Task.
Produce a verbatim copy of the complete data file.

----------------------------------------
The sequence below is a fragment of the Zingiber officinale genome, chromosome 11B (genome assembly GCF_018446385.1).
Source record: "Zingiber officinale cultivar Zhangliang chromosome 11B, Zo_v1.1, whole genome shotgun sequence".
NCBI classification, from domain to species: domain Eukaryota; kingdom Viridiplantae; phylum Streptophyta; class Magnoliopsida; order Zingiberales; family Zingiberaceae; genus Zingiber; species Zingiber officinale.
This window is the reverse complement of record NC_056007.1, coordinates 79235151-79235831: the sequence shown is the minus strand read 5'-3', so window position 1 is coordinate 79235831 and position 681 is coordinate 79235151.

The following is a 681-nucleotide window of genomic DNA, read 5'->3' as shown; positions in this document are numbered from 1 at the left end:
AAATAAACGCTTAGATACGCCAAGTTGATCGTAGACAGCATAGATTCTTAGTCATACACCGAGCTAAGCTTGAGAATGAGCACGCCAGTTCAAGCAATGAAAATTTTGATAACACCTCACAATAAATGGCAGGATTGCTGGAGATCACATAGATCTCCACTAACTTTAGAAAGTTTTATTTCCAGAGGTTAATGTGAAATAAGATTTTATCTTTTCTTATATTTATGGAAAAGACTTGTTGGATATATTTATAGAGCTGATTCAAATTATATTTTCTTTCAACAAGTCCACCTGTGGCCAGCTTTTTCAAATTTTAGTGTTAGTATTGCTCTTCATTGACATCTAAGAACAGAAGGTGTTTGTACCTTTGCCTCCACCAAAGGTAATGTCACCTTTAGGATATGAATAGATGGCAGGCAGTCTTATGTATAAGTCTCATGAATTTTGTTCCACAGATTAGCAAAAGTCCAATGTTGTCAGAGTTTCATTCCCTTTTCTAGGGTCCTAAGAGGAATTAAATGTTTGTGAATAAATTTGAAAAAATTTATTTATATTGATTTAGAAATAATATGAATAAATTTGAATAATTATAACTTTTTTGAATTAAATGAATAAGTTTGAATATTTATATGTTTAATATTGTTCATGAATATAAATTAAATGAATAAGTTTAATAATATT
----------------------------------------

The sequence below is a fragment of the Zingiber officinale genome, chromosome 11B (genome assembly GCF_018446385.1).
Source record: "Zingiber officinale cultivar Zhangliang chromosome 11B, Zo_v1.1, whole genome shotgun sequence".
NCBI classification, from domain to species: domain Eukaryota; kingdom Viridiplantae; phylum Streptophyta; class Magnoliopsida; order Zingiberales; family Zingiberaceae; genus Zingiber; species Zingiber officinale.
This window is the reverse complement of record NC_056007.1, coordinates 79235151-79235831: the sequence shown is the minus strand read 5'-3', so window position 1 is coordinate 79235831 and position 681 is coordinate 79235151.

The following is a 681-nucleotide window of genomic DNA, read 5'->3' as shown; positions in this document are numbered from 1 at the left end:
AAATAAACGCTTAGATACGCCAAGTTGATCGTAGACAGCATAGATTCTTAGTCATACACCGAGCTAAGCTTGAGAATGAGCACGCCAGTTCAAGCAATGAAAATTTTGATAACACCTCACAATAAATGGCAGGATTGCTGGAGATCACATAGATCTCCACTAACTTTAGAAAGTTTTATTTCCAGAGGTTAATGTGAAATAAGATTTTATCTTTTCTTATATTTATGGAAAAGACTTGTTGGATATATTTATAGAGCTGATTCAAATTATATTTTCTTTCAACAAGTCCACCTGTGGCCAGCTTTTTCAAATTTTAGTGTTAGTATTGCTCTTCATTGACATCTAAGAACAGAAGGTGTTTGTACCTTTGCCTCCACCAAAGGTAATGTCACCTTTAGGATATGAATAGATGGCAGGCAGTCTTATGTATAAGTCTCATGAATTTTGTTCCACAGATTAGCAAAAGTCCAATGTTGTCAGAGTTTCATTCCCTTTTCTAGGGTCCTAAGAGGAATTAAATGTTTGTGAATAAATTTGAAAAAATTTATTTATATTGATTTAGAAATAATATGAATAAATTTGAATAATTATAACTTTTTTGAATTAAATGAATAAGTTTGAATATTTATATGTTTAATATTGTTCATGAATATAAATTAAATGAATAAGTTTAATAATATT